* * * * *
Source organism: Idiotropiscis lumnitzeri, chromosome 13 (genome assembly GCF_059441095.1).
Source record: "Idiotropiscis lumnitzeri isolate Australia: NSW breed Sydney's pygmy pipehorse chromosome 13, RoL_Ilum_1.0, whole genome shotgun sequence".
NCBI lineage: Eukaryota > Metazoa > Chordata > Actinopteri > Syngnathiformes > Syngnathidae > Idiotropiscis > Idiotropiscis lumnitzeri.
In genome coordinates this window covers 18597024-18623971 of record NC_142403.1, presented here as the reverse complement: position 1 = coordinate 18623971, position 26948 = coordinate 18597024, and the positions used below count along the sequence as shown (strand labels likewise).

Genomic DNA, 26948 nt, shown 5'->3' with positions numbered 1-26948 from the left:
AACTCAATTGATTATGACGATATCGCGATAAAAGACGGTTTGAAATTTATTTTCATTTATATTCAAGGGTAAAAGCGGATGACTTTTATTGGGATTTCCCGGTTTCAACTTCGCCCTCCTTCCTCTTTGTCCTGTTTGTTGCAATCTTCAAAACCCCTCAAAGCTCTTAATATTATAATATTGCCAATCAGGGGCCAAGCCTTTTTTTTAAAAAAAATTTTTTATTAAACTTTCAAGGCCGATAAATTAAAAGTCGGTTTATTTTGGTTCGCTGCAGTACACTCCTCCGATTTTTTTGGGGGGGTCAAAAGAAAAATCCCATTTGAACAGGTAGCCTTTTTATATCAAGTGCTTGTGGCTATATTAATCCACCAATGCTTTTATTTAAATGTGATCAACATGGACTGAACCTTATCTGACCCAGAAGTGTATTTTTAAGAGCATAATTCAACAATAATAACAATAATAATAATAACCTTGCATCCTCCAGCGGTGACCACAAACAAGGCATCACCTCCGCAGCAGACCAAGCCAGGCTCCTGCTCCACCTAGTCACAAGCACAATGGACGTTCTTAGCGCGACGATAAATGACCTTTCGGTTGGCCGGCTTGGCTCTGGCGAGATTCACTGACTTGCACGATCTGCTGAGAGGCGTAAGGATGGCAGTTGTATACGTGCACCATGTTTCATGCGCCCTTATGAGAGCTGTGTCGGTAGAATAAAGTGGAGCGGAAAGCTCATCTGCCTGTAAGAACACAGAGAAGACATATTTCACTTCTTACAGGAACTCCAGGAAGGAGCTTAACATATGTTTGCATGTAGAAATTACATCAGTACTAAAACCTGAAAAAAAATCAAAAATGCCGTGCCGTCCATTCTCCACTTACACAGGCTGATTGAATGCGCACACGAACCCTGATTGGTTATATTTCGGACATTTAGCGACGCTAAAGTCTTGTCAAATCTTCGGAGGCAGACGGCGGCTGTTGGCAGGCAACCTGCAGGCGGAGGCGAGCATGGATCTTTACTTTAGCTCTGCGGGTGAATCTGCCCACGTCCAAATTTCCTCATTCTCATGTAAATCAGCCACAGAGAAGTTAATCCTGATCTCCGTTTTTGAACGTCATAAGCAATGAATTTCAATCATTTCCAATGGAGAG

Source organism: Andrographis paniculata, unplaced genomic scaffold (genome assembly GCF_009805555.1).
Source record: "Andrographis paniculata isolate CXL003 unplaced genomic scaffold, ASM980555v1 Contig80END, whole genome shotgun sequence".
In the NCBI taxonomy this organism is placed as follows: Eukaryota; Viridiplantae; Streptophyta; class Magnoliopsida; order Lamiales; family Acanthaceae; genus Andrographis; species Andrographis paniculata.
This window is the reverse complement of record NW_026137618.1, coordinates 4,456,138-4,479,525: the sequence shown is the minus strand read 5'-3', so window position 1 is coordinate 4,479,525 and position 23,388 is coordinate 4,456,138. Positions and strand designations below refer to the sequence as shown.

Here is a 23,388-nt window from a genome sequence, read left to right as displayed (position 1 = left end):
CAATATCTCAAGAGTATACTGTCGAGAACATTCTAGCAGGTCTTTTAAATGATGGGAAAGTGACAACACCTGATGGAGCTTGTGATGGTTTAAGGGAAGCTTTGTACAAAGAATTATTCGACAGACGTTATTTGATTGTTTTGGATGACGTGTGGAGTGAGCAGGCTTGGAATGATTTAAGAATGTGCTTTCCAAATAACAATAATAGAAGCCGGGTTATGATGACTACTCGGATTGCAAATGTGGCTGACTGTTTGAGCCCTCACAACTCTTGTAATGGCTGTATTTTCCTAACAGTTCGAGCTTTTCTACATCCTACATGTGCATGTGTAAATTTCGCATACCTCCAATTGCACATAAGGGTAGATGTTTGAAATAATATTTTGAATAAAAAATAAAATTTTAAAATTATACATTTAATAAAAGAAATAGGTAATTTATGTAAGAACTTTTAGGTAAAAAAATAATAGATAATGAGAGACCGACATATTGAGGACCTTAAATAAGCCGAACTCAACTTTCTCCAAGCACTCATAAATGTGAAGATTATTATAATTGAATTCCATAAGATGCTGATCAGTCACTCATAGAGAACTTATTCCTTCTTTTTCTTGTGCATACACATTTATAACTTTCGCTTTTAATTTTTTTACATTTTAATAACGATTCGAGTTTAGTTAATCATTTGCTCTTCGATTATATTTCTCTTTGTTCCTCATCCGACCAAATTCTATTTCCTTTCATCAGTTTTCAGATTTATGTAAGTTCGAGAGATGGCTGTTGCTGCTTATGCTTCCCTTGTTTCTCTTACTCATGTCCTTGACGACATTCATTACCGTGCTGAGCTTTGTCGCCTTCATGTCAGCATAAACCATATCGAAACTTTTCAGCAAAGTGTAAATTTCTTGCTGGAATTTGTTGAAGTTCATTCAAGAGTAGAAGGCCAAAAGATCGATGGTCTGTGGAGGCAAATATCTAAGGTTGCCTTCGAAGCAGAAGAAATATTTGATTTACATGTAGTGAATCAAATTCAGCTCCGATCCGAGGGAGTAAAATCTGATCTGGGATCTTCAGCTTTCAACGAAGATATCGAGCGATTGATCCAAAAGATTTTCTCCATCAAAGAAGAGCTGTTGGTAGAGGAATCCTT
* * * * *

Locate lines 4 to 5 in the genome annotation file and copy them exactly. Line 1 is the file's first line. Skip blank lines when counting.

In genome coordinates this window covers 18597024-18623971 of record NC_142403.1, presented here as the reverse complement: position 1 = coordinate 18623971, position 26948 = coordinate 18597024, and the positions used below count along the sequence as shown (strand labels likewise).

Genomic DNA, 26948 nt, shown 5'->3' with positions numbered 1-26948 from the left: